2005-07-07 13:08:17

WASHINGTON (Reuters) - A study of ancient eggshells and teeth supports the controversial theory that early humans caused the extinction of many of Australia's huge animals by setting brush fires, researchers said on Thursday. The study also showed why it sometimes does not pay to be a picky eater -- the giant birds that were more choosy about their diets perished, while the indiscriminate emu survived. "We speculate that human firing of landscapes rapidly converted a drought-adapted mosaic...


Latest Kangaroo Reference Libraries

Tammar Wallaby, Macropus eugenii
2013-08-21 14:39:46

The tammar wallaby (Macropus eugenii), also known as the darma wallaby or dama wallaby, is a marsupial that can be found in western and southern areas of Australia. It has also been introduced into areas of Australia where it once lived and into New Zealand. It prefers a habitat within grassland areas. The tammar wallaby was first discovered in 1817 by a French naturalist named Anselme Gaëtan Desmarest. He found the wallaby on Ile Eugene, an island off the coast of Southern Australia, and...

Goodfellow’s Tree-kangaroo, Dendrolagus goodfellowi
2013-08-19 13:25:33

Goodfellow’s tree-kangaroo (Dendrolagus goodfellowi), also known as the ornate tree-kangaroo, is a marsupial that can be found in New Guinea and along the border of Irian Jaya in Indonesia. This species received its scientific name in honor of Walter Goodfellow, a British zoological collector. This species holds two recognized subspecies, Dendrolagus goodfellowi goodfellowi and Buergers' tree-kangaroo. Goodfellow’s tree-kangaroo appears on the IUCN Red List with a conservation status of...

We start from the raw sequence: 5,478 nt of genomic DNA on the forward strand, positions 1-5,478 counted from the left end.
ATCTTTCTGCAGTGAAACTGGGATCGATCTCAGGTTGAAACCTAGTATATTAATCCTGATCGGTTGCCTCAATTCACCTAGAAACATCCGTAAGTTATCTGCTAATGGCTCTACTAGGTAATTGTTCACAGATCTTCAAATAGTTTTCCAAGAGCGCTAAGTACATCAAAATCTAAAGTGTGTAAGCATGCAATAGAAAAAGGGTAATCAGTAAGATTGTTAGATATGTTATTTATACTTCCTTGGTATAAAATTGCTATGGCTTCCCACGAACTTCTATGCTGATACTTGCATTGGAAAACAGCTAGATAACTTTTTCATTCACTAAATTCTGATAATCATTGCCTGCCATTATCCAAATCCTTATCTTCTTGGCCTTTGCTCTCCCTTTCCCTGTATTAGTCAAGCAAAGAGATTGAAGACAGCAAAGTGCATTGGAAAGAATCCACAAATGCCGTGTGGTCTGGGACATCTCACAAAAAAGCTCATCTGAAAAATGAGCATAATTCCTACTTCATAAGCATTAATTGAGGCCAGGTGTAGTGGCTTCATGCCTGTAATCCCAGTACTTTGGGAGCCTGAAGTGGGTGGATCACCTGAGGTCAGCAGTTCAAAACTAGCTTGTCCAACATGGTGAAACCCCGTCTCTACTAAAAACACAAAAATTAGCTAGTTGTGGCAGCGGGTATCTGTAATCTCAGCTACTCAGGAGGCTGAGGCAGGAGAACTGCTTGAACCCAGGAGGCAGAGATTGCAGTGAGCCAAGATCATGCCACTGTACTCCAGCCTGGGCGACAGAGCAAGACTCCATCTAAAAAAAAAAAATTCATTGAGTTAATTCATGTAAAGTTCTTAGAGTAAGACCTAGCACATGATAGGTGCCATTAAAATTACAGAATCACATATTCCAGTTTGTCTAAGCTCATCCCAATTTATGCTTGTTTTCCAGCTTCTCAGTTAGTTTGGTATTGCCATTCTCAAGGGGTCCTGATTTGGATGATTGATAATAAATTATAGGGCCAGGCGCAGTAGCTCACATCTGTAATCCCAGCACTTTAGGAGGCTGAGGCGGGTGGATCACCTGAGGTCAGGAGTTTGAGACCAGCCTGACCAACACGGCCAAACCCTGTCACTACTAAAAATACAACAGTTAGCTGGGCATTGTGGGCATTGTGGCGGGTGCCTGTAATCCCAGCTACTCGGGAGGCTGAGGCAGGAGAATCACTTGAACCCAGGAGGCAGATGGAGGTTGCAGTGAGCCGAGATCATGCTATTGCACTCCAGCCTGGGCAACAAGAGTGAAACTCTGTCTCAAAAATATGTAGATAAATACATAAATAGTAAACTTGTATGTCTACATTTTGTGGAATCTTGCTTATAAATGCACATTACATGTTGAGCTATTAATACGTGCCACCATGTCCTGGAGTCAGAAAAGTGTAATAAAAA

Doria’s Tree-kangaroo, Dendrolagus dorianus
2013-08-19 10:46:25

Doria’s tree-kangaroo (Dendrolagus dorianus) is a marsupial that can be found in New Guinea. It prefers a habitat within montane forests, at elevations between 1,968 and 11,975 feet. The species was given its scientific name by Edward Pierson Ramsay in 1883, in honor of Giacomo Doria. It is one of the largest species in its genus, reaching an average body length between 1.6 and 2.5 feet, with an average tail length between 1.4 and 2.1 feet. Its body is typically dark brown in color, while...

Matschie's Tree-kangaroo, Dendrolagus matschiei
2013-08-19 10:43:00

Matschie's tree-kangaroo (Dendrolagus matschiei) is a marsupial that is only found on the Huon Peninsula of northeastern New Guinea. Its other common name, the Huon tree-kangaroo, is derived from its restricted location, although it does appear on the neighboring island of Umboi where it is thought to have been introduced. This species prefers to reside in tropical rainforests or deciduous forests and is typically found in northeastern areas of the island. Matschie’s tree-kangaroo can...

Grizzled Tree-Kangaroo, Dendrolagus inustus
2013-08-16 10:25:08

The grizzled tree-kangaroo (Dendrolagus inustus) is a marsupial that can be found in western and northern areas of New Guinea. Its range also includes the island of Yapen, and it is thought to possibly occur on Waigeo and Salawati, although this has not been confirmed. It prefers a habitat within mid-montane and lowland tropical forests. It has been found in both primary and secondary forests. This species is rare to encounter, but it is thought to occur in larger numbers in areas where...